Hack your panic brain before you call

Take 30 seconds before you pick up the phone. Close your eyes and take a few deep breaths. Connect with the belief that you have the power to make a big difference in their life.

Ask yourself, “How am I different than the other salesperson at the competition in the way I approach the prospect? How can I learn something about this person’s life? How can I make them feel like I am really present and caring about them?” This will immediately get you out of your panic brain, and tap into your real intention for the call.

Picture the prospect and their families. They are not unlike your own. They are full of feelings of fear, but they’re also resilient and adapting. Connect with the belief that you have the power to make a big difference in their life. And importantly, how can you make yourself vulnerable and ask them for their help or guidance? You can start by asking the prospect how they/their parents dealt with situations like this before. How did they get through it? What had they learned?

Prospects are not looking to connect with someone who just want to sell them. They’re looking for someone who wants to help them understand and clarify what they want in the future, to examine just what a difference a change could make. This will happen when you ask questions that encourage them to say, out loud, what their motivation and fears are.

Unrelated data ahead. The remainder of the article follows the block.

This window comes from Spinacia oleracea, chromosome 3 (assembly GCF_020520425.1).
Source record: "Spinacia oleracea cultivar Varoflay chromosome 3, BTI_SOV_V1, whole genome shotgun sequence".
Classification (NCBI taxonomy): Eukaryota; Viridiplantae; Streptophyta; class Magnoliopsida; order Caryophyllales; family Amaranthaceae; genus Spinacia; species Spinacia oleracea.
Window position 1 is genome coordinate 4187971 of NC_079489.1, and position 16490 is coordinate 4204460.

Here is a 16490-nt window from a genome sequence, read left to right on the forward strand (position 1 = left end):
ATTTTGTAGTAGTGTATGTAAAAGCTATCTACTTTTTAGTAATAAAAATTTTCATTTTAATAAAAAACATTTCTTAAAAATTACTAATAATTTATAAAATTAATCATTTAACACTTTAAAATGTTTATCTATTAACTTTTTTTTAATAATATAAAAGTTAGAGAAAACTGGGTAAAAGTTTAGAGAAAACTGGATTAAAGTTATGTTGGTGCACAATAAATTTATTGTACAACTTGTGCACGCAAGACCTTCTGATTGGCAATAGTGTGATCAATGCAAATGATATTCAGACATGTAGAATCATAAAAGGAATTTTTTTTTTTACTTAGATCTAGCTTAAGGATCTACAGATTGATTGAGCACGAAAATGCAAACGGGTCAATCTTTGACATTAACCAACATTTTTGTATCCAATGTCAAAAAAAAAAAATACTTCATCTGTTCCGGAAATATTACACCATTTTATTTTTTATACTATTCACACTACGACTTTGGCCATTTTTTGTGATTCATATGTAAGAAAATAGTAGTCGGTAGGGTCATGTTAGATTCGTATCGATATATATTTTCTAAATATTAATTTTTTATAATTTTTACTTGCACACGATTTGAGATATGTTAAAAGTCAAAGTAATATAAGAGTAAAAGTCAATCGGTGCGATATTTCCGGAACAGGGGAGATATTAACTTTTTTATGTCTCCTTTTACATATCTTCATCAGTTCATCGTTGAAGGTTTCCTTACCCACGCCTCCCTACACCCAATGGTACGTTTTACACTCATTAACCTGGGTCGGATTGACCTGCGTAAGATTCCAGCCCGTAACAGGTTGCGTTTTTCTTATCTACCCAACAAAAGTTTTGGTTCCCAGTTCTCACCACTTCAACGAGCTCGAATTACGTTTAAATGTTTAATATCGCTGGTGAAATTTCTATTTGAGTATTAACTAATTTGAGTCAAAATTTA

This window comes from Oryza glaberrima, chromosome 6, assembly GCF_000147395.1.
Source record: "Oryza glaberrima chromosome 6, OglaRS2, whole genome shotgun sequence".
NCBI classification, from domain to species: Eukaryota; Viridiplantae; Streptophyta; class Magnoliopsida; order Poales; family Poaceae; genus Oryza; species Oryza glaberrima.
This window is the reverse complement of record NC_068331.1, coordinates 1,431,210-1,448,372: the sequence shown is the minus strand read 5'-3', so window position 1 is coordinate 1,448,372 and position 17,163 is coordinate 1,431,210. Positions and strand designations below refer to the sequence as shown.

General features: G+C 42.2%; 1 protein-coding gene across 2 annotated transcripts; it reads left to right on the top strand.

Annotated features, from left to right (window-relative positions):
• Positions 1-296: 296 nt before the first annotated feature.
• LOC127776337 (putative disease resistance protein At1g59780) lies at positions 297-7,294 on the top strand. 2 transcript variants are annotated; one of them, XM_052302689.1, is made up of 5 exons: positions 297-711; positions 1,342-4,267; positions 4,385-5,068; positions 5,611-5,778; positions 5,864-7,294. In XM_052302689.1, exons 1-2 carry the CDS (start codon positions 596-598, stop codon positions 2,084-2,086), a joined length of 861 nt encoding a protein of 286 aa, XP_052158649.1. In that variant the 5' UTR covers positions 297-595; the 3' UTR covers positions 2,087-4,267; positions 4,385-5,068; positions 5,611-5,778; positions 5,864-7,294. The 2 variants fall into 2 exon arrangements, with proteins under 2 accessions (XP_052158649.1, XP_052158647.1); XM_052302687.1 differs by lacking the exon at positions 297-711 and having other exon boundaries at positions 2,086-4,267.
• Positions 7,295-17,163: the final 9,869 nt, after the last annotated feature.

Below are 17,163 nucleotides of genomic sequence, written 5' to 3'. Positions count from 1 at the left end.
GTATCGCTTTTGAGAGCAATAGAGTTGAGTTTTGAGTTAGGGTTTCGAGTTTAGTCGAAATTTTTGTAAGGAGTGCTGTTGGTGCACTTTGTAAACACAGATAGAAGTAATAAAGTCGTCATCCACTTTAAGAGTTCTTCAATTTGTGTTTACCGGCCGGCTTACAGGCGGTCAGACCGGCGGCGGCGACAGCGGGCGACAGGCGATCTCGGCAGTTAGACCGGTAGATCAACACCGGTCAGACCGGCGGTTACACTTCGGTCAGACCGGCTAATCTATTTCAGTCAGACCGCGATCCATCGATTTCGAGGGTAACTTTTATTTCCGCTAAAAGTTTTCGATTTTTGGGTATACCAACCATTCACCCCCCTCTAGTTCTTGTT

Example: Why wouldn’t you just stay home? What worries you the most about making a change now?

Maintain space for people’s emotions

I’m going to mention empathy again. It’s really simple; seek to understand, and when they start telling you about their fears and vulnerabilities, don’t try to fix it! This is what I mean by “maintain space”. Listen, and then let them know that you heard them, and you hold that space for them to talk.

What are sales leaders saying?

Here’s an excellent post by Jacqueline Omstead, Director Operations & Sales for PARC Retirement Living. It highlights what we can do to maintain momentum and continue to make better connections during the pandemic.

I also want to mention a wonderful email we got from Greg Joyce, CEO of Legacy Retirement Communities. His insight and focus on bolstering the sales team and focusing working their leads is remarkable:

Thus far, we’ve found that Covid seems to be a new layer in the ‘I’m not ready yet’ armor, but that when you dig deeper and get more curious about their day-to-day reality, Covid is almost as much as a motivator to make a change as it is an excuse to wait.

Many who were isolated and lonely pre-Covid are ever more so now. Folks that were lively, independent and socially engaged are suddenly feeling isolated. While our communities certainly look different than they did pre-Covid, they are still lively and social.

I was especially surprised to see the impact it has had on our sales team, a team that has a lot of history, camaraderie, confidence and success. 

To an extent it’s created a bit of an identity crisis’. It’s blurred their vision a bit and robbed them of confidence and ‘mojo’.  We’re working hard with the team to restore that. 

You don’t know how critical culture is until you’re in a critical situation. Everyone has stepped up and our team will be stronger than ever for having worked through this together.

Greg Joyce, CEO, Legacy Retirement Communities

In summary, focus on one prospect at a time and do so with depth, focus and empathy.

Together, we will get through this stronger than ever!

Stay healthy and, as always, heroic.

Alex